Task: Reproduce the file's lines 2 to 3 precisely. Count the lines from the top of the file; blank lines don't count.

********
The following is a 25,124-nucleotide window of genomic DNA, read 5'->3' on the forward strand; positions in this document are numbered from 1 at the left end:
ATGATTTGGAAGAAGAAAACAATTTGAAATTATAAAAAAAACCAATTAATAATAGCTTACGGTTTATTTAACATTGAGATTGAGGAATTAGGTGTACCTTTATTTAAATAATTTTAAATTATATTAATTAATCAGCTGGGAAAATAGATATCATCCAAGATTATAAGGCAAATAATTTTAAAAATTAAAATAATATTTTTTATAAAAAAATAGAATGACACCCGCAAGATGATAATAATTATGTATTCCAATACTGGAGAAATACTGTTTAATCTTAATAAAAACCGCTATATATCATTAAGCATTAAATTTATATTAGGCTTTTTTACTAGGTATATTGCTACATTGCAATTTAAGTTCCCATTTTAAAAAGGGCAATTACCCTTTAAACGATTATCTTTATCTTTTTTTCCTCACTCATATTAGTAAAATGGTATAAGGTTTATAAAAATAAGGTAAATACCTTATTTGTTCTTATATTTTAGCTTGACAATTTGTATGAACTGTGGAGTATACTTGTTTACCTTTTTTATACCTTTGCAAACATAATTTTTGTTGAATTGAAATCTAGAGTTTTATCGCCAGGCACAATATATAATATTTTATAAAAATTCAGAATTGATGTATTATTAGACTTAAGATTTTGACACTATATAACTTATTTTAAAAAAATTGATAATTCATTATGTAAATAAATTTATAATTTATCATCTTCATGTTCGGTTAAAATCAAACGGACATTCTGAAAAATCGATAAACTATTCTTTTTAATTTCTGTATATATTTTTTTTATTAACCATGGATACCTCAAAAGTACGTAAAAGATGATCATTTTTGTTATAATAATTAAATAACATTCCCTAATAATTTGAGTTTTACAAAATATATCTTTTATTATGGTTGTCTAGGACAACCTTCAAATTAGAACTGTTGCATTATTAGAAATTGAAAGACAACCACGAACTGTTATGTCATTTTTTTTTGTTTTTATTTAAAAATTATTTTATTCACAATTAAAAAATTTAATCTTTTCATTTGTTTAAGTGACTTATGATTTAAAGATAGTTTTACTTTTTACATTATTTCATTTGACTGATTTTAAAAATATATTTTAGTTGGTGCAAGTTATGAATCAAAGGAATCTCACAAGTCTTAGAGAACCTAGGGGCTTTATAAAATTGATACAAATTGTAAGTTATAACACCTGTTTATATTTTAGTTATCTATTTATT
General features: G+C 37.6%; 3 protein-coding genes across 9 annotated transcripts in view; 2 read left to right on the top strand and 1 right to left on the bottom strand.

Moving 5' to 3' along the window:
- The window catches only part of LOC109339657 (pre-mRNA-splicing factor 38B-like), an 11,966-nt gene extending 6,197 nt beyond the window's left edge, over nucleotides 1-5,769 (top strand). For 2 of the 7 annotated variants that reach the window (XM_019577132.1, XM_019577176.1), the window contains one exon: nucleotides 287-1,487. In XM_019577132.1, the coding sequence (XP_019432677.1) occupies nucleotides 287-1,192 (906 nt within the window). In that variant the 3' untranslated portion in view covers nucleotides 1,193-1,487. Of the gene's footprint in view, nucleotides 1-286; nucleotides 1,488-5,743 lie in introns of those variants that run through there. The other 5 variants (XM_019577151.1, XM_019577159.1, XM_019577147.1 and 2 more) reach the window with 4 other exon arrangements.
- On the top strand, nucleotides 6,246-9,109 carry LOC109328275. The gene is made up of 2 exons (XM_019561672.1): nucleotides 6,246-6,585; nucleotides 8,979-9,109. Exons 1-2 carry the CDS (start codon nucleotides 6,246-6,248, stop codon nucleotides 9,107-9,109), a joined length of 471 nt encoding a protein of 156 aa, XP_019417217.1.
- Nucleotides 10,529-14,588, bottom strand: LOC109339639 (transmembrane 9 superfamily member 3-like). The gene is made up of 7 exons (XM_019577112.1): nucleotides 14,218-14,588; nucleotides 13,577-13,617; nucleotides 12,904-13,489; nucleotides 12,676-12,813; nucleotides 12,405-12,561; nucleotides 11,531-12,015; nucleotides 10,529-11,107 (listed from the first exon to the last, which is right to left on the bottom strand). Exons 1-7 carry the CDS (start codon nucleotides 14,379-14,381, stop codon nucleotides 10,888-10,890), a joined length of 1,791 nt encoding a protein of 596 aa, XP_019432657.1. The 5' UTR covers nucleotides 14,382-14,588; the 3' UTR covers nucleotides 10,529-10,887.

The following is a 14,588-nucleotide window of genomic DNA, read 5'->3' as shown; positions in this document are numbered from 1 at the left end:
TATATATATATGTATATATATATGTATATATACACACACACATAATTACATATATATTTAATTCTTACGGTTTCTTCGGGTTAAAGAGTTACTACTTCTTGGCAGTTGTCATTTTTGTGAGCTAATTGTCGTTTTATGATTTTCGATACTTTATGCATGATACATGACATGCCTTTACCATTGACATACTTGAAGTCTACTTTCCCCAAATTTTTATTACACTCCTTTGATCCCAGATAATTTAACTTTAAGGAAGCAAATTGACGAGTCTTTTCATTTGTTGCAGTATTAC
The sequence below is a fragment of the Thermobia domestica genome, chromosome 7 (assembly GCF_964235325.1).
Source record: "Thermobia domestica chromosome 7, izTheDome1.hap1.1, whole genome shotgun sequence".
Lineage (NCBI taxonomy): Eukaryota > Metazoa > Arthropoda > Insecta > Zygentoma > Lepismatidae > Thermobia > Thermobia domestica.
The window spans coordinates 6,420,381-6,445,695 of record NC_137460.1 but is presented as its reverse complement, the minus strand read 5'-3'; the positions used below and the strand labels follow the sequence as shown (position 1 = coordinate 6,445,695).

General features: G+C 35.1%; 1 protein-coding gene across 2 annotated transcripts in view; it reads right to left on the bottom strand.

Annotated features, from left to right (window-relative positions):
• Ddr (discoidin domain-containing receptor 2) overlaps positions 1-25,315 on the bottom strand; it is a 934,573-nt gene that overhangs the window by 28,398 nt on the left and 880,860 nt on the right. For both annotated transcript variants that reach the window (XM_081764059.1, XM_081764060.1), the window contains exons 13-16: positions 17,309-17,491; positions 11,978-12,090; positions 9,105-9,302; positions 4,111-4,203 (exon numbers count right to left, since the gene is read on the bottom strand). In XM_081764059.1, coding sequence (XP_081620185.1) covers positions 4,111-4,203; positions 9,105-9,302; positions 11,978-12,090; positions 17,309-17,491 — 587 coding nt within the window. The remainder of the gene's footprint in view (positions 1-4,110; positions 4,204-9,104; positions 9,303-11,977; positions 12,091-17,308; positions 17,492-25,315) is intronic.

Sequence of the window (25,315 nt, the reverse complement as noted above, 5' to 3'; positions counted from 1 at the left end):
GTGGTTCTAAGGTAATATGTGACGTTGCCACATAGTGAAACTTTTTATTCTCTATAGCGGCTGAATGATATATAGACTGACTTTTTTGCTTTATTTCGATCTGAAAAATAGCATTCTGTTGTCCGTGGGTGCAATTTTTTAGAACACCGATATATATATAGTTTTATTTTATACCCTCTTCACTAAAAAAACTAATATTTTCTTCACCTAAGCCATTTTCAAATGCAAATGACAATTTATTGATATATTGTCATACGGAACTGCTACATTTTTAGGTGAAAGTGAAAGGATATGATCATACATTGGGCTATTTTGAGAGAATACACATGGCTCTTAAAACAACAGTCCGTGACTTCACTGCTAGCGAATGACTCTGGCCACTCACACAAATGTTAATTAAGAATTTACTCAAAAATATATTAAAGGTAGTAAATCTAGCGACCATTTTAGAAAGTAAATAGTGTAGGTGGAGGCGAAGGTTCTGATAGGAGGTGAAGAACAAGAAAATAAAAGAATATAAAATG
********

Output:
ATGATTTGGAAGAAGAAAACAATTTGAAATTATAAAAAAAACCAATTAATAATAGCTTACGGTTTATTTAACATTGAGATTGAGGAATTAGGTGTACCTTTATTTAAATAATTTTAAATTATATTAATTAATCAGCTGGGAAAATAGATATCATCCAAGATTATAAGGCAAATAATTTTAAAAATTAAAATAATATTTTTTATAAAAAAATAGAATGACACCCGCAAGATGATAATAATTATGTATTCCAATACTGGAGAAATACTGTTTAATCTTAATAAAAACCGCTATATATCATTAAGCATTAAATTTATATTAGGCTTTTTTACTAGGTATATTGCTACATTGCAATTTAAGTTCCCATTTTAAAAAGGGCAATTACCCTTTAAACGATTATCTTTATCTTTTTTTCCTCACTCATATTAGTAAAATGGTATAAGGTTTATAAAAATAAGGTAAATACCTTATTTGTTCTTATATTTTAGCTTGACAATTTGTATGAACTGTGGAGTATACTTGTTTACCTTTTTTATACCTTTGCAAACATAATTTTTGTTGAATTGAAATCTAGAGTTTTATCGCCAGGCACAATATATAATATTTTATAAAAATTCAGAATTGATGTATTATTAGACTTAAGATTTTGACACTATATAACTTATTTTAAAAAAATTGATAATTCATTATGTAAATAAATTTATAATTTATCATCTTCATGTTCGGTTAAAATCAAACGGACATTCTGAAAAATCGATAAACTATTCTTTTTAATTTCTGTATATATTTTTTTTATTAACCATGGATACCTCAAAAGTACGTAAAAGATGATCATTTTTGTTATAATAATTAAATAACATTCCCTAATAATTTGAGTTTTACAAAATATATCTTTTATTATGGTTGTCTAGGACAACCTTCAAATTAGAACTGTTGCATTATTAGAAATTGAAAGACAACCACGAACTGTTATGTCATTTTTTTTTGTTTTTATTTAAAAATTATTTTATTCACAATTAAAAAATTTAATCTTTTCATTTGTTTAAGTGACTTATGATTTAAAGATAGTTTTACTTTTTACATTATTTCATTTGACTGATTTTAAAAATATATTTTAGTTGGTGCAAGTTATGAATCAAAGGAATCTCACAAGTCTTAGAGAACCTAGGGGCTTTATAAAATTGATACAAATTGTAAGTTATAACACCTGTTTATATTTTAGTTATCTATTTATT
General features: G+C 37.6%; 3 protein-coding genes across 9 annotated transcripts in view; 2 read left to right on the top strand and 1 right to left on the bottom strand.